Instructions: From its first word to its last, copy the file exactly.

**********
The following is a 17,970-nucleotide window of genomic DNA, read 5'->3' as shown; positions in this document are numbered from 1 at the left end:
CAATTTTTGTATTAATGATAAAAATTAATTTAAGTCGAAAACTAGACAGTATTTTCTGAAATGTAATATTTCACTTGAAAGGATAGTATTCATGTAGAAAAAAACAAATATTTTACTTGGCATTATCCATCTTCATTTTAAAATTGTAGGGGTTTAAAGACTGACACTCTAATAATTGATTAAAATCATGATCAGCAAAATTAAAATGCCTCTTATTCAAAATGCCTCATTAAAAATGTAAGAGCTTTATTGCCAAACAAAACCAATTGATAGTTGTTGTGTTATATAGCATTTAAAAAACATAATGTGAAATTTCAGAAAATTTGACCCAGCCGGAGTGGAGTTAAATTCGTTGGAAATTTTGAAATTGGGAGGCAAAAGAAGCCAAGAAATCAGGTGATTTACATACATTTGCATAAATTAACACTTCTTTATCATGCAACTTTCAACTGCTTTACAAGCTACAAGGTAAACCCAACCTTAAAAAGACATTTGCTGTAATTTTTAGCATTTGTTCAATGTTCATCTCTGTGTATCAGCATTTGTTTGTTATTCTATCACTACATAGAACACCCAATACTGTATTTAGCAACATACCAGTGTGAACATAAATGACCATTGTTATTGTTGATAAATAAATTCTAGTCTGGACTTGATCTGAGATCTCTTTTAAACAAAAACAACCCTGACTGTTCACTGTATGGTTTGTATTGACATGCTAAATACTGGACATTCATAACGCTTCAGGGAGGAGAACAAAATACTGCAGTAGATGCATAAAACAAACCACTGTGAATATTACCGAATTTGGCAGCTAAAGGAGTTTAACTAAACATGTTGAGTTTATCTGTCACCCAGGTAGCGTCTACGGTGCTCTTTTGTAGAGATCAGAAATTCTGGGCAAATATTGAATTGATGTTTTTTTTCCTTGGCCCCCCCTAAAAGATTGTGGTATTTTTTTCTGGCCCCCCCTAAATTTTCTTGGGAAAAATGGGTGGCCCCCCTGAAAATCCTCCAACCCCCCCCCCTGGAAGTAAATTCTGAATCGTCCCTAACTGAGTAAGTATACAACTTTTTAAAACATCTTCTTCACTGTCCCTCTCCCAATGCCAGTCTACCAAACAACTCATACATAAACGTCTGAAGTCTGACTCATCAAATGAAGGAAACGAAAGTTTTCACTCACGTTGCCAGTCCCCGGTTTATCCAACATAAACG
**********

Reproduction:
The following is a 17,970-nucleotide window of genomic DNA, read 5'->3' as shown; positions in this document are numbered from 1 at the left end:
CAATTTTTGTATTAATGATAAAAATTAATTTAAGTCGAAAACTAGACAGTATTTTCTGAAATGTAATATTTCACTTGAAAGGATAGTATTCATGTAGAAAAAAACAAATATTTTACTTGGCATTATCCATCTTCATTTTAAAATTGTAGGGGTTTAAAGACTGACACTCTAATAATTGATTAAAATCATGATCAGCAAAATTAAAATGCCTCTTATTCAAAATGCCTCATTAAAAATGTAAGAGCTTTATTGCCAAACAAAACCAATTGATAGTTGTTGTGTTATATAGCATTTAAAAAACATAATGTGAAATTTCAGAAAATTTGACCCAGCCGGAGTGGAGTTAAATTCGTTGGAAATTTTGAAATTGGGAGGCAAAAGAAGCCAAGAAATCAGGTGATTTACATACATTTGCATAAATTAACACTTCTTTATCATGCAACTTTCAACTGCTTTACAAGCTACAAGGTAAACCCAACCTTAAAAAGACATTTGCTGTAATTTTTAGCATTTGTTCAATGTTCATCTCTGTGTATCAGCATTTGTTTGTTATTCTATCACTACATAGAACACCCAATACTGTATTTAGCAACATACCAGTGTGAACATAAATGACCATTGTTATTGTTGATAAATAAATTCTAGTCTGGACTTGATCTGAGATCTCTTTTAAACAAAAACAACCCTGACTGTTCACTGTATGGTTTGTATTGACATGCTAAATACTGGACATTCATAACGCTTCAGGGAGGAGAACAAAATACTGCAGTAGATGCATAAAACAAACCACTGTGAATATTACCGAATTTGGCAGCTAAAGGAGTTTAACTAAACATGTTGAGTTTATCTGTCACCCAGGTAGCGTCTACGGTGCTCTTTTGTAGAGATCAGAAATTCTGGGCAAATATTGAATTGATGTTTTTTTTCCTTGGCCCCCCCTAAAAGATTGTGGTATTTTTTTCTGGCCCCCCCTAAATTTTCTTGGGAAAAATGGGTGGCCCCCCTGAAAATCCTCCAACCCCCCCCCCTGGAAGTAAATTCTGAATCGTCCCTAACTGAGTAAGTATACAACTTTTTAAAACATCTTCTTCACTGTCCCTCTCCCAATGCCAGTCTACCAAACAACTCATACATAAACGTCTGAAGTCTGACTCATCAAATGAAGGAAACGAAAGTTTTCACTCACGTTGCCAGTCCCCGGTTTATCCAACATAAACG